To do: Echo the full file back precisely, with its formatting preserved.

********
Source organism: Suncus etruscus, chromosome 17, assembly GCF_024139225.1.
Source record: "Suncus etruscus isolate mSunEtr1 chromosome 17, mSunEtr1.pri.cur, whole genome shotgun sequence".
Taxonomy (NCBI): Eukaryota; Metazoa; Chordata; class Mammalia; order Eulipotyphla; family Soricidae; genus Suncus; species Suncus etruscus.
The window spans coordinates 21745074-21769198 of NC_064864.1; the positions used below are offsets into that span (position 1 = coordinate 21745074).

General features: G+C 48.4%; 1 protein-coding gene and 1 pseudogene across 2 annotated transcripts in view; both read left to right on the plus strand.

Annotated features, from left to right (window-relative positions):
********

Source organism: Suncus etruscus, chromosome 17, assembly GCF_024139225.1.
Source record: "Suncus etruscus isolate mSunEtr1 chromosome 17, mSunEtr1.pri.cur, whole genome shotgun sequence".
Taxonomy (NCBI): Eukaryota; Metazoa; Chordata; class Mammalia; order Eulipotyphla; family Soricidae; genus Suncus; species Suncus etruscus.
The window spans coordinates 21745074-21769198 of NC_064864.1; the positions used below are offsets into that span (position 1 = coordinate 21745074).

General features: G+C 48.4%; 1 protein-coding gene and 1 pseudogene across 2 annotated transcripts in view; both read left to right on the plus strand.

Annotated features, from left to right (window-relative positions):